Sextant Navigation for Exploration Missions (Sextant Navigation) - 09.19.18

Overview | Description | Applications | Operations | Results | Publications | Imagery

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The Sextant Navigation for Exploration Missions (Sextant Navigation) investigation focuses on stability and star sighting opportunities in microgravity. Astronauts on board the International Space Station (ISS) tests a hand-held sextant that is intended for use on future Orion exploration missions. The results from this investigation can aid in the development of emergency navigation methods for future manned spacecraft.
Science Results for Everyone
Information Pending

The following content was provided by Greg N. Holt, and is maintained in a database by the ISS Program Science Office.
Experiment Details

OpNom: Sextant Navigation

Principal Investigator(s)
Greg N. Holt, NASA Johnson Space Center, Houston, TX, United States

Co-Investigator(s)/Collaborator(s)
Brandon Allen Wood, NASA Johnson Space Center, Houston, TX, United States

Developer(s)
NASA Johnson Space Center, Houston, TX, United States

Sponsoring Space Agency
National Aeronautics and Space Administration (NASA)

Sponsoring Organization
Technology Demonstration Office (TDO)

Research Benefits
Information Pending

ISS Expedition Duration
February 2018 - October 2018

Expeditions Assigned
55/56

Previous Missions
Information Pending

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Experiment Description

Research Overview

  • A sextant is a mechanical instrument with an optical sight. The navigator uses this device to measure the angular distance between two visible objects for navigation. While not a replacement for primary navigation systems, the sextant offers the crew another option to navigate their spacecraft home if radio communications and main spacecraft computers are compromised.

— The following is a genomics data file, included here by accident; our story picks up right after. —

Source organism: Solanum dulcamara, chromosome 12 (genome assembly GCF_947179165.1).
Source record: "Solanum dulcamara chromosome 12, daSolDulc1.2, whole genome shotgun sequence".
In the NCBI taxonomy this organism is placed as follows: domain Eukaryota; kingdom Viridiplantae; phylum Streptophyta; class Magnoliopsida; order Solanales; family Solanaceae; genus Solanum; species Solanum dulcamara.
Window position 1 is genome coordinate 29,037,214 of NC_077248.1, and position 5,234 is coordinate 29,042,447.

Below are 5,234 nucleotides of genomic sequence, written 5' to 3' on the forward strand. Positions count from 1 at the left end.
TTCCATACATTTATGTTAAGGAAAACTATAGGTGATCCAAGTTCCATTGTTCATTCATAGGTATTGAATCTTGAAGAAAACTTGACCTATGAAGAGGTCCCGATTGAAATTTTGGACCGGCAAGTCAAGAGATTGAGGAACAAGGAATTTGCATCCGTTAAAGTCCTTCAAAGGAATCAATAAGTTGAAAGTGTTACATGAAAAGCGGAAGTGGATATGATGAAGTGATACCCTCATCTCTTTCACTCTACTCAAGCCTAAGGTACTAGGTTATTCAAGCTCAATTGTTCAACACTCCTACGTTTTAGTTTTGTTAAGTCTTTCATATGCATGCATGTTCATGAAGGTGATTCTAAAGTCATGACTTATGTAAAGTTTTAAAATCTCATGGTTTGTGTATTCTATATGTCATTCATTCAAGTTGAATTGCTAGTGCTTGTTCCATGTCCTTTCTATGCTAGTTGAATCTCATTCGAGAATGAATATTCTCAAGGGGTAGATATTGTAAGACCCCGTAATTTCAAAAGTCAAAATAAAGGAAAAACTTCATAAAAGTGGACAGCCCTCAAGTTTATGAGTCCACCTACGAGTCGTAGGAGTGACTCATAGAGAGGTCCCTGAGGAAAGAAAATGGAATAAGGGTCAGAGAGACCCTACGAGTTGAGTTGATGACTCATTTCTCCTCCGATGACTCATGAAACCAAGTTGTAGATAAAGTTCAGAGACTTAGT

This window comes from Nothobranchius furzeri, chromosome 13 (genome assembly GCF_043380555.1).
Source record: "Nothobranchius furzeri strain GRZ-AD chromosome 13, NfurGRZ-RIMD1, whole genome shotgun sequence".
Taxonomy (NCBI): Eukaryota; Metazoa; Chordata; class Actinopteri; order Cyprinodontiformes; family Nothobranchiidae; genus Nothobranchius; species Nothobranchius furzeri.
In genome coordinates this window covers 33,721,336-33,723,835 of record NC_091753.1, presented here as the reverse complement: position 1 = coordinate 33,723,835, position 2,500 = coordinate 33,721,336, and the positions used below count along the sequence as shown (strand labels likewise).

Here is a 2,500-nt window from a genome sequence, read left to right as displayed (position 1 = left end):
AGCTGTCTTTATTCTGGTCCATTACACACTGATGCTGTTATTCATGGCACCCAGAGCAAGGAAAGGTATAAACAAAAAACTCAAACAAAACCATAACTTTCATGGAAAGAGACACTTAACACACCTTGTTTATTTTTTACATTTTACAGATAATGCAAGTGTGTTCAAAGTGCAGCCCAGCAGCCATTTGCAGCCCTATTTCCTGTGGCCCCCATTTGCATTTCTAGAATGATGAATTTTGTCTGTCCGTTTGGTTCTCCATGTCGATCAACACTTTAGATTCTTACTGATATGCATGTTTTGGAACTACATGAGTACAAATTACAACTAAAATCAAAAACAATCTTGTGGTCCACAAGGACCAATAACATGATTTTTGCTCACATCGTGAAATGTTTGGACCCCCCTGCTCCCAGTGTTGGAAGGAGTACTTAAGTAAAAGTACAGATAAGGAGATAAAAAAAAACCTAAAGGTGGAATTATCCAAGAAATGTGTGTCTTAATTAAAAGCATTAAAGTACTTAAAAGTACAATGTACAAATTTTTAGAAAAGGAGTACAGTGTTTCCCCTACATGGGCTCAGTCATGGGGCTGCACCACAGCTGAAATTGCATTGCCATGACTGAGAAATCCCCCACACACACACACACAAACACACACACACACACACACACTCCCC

• The Sextant Navigation for Exploration Missions (Sextant Navigation) investigation focuses on stability and star sighting in microgravity. On board the International Space Station (ISS), crew members test a hand-held sextant meant for use on Orion Exploration Mission 2.
  • Results from this investigation can aid in the development of tools and techniques required for use of the sextant for emergency navigation on future Orion missions.

Description

The human eye is a remarkable piece of optical equipment and provides many advantages over camera-based systems, including dynamic range and detail resolution. A manual sextant utilizes those advantages, providing important autonomy to the crew in the event of lost communication with Mission Control. The sextant is a mechanical instrument with an optical sight and mirrors that navigators have used for centuries in one form or another to take precise angle measurements on land, sea, and air. Astronauts can even use a sextant in space for a simple and robust navigation method that is independent from the ground. By sighting the angle between the planets and stars, the sextant can be a backup navigation source for future human spaceflight exploration missions.
 
The Gemini missions in 1965-66 were the first to exercise sextant sightings from spacecraft. Following this initial technology demonstration, the Apollo designers built a sextant into their vehicle where it flew as a lost-communications navigation backup. James Lovell, on Apollo 8 in 1968, was the first person to demonstrate in space that sextant navigation could be used to navigate the Apollo spacecraft back to Earth from the Moon. Crew members conducted additional sextant experiments on Skylab in the 1970’s. The spaceflight heritage of the sextant concept, combined with its operational simplicity, made it a good candidate for further investigation into backup navigation on Orion Exploration Missions.